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This insect is easily identified by the coglike “wheel” on its back. Like most true bugs, it has membranous wings that fold flat along the back when at rest (creating an X pattern on the back), and mouthparts joined into a strawlike structure used for piercing and sucking. As with other members of the assassin bug family, the wheel bug has a clawlike beak with 3 segments that can fold into a groove beneath the insect’s body. The first segment on the first pair of legs is somewhat thickened, and the sides of the abdomen extend beyond wings. The head is very narrow, the antennae jointed. Adult wheel bugs are usually gray or brownish; the immature nymphs are red with black legs, and can look rather spiderlike. Length: to 1½ inches (North America’s largest assassin bug) Life cycle: There is only one brood per year. Adults mate in autumn, and the females lay six-sided clusters of cylindrical brown eggs on solid objects such as trees. Hatchlings emerge in spring and grow slowly, taking months to mature. As they grow, the nymphs molt and pass through various immature stages. Around midsummer, they emerge from their final molt as winged, sexually mature adults. Only the adults possess the crest or wheel-like structure on the back. Ecosystem connections: Assassin bugs are much like spiders and praying mantises: They are top predators in the world of insects. But in the world of vertebrates (birds, mammals, reptiles, and large amphibians and fish), they are prey, and their jagged body armor is one way they avoid being eaten.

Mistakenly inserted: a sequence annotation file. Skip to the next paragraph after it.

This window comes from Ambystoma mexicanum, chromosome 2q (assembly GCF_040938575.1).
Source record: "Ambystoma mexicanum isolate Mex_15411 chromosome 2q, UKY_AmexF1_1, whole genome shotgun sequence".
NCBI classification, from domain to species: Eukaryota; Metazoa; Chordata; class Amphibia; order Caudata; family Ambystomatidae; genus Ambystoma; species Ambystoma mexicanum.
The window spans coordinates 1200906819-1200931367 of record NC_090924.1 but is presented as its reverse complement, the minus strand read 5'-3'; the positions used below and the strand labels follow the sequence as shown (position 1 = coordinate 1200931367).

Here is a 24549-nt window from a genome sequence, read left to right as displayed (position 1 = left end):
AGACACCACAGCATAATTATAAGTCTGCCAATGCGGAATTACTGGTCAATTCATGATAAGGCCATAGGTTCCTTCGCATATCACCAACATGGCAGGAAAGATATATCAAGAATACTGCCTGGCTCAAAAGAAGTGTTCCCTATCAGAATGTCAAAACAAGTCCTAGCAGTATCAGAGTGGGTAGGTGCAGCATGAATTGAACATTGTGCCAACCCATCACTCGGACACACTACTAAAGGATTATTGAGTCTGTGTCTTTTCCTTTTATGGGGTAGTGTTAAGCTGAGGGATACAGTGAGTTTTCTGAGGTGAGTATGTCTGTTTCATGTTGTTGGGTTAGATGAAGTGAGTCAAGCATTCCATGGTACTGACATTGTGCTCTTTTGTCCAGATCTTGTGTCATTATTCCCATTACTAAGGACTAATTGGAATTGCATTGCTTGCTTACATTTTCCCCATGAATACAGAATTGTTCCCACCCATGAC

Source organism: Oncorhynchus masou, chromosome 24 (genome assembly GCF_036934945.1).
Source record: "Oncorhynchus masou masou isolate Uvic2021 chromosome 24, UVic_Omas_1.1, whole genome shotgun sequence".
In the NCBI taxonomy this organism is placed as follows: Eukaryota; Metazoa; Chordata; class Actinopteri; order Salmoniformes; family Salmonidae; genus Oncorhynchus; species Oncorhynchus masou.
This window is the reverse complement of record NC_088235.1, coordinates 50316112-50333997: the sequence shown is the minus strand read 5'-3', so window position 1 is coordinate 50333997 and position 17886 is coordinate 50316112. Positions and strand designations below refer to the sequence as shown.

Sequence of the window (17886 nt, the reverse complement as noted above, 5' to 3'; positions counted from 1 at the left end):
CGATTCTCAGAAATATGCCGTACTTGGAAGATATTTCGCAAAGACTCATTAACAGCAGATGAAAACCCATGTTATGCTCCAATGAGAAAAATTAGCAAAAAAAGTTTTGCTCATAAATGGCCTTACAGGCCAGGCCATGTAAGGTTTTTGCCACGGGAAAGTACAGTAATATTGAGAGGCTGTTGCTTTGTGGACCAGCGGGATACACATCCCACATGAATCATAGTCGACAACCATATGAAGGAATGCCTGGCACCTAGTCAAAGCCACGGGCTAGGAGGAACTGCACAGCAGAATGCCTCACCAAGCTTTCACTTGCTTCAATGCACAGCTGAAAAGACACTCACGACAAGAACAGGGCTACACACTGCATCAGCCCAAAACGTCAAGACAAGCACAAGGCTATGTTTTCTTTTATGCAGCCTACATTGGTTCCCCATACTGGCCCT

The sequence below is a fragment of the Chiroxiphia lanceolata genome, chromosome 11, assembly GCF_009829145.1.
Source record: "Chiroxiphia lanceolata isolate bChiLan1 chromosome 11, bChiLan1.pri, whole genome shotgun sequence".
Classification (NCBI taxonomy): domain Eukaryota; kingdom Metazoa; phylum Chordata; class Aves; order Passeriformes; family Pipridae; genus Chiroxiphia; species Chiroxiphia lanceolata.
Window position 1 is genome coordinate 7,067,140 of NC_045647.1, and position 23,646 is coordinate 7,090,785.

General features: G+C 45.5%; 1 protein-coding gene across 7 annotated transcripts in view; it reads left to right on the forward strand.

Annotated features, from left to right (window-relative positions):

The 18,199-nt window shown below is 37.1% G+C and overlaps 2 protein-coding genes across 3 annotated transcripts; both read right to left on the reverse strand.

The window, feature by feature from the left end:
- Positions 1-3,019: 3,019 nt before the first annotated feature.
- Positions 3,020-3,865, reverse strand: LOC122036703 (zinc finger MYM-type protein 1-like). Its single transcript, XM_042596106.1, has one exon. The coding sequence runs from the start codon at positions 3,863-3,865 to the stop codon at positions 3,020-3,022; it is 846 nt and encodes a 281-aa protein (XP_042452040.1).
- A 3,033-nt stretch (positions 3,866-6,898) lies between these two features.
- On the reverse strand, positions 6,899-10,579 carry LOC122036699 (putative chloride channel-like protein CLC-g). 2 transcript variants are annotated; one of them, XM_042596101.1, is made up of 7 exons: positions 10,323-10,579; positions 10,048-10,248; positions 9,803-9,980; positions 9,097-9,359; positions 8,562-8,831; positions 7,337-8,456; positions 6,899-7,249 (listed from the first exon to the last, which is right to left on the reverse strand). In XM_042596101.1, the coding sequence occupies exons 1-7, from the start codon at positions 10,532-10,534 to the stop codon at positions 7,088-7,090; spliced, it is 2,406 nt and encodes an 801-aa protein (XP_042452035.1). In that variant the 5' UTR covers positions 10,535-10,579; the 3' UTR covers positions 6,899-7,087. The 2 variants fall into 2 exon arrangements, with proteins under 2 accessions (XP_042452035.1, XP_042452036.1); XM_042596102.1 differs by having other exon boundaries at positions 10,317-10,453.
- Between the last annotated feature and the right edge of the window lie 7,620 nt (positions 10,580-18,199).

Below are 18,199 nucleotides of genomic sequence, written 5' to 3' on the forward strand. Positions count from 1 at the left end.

Habitat and conservation: Wheel bugs fly noisily and clumsily. They prowl around flowers, gardens, trees, and grassy areas, hunting other insects. Most people consider them beneficial, as they help control many insect pests, including caterpillars. Handling wheel bugs is not recommended, as they can inflict a very painful bite. They sometimes land on people but can be brushed off easily, if they do not soon fly away on their own. Crushing or slapping at them generally causes them to bite. Foods: Like many other true bugs (such as cicadas, aphids, stink bugs, and leafhoppers), wheel bugs have strawlike mouthparts adapted for sucking nutrients—in this case, it’s the juices of other insects. Much like a single-fanged spider, a wheel bug bites its prey, delivering a subduing venom that causes the prey insect’s tissues to liquify. The “meat” of the insect can then be sucked up through the wheel bug’s strawlike beak. Distribution in Missouri: Statewide.
On 9/15/2013 I found 3 wheel assassin bugs in my back yard among the flowering vines I have growing in the fence. The first one was all by itself and at the opposite end of the yard I found these 2 wheel bugs getting ready to mate, I was so happy to see such a sight. http://missouriconservation.com/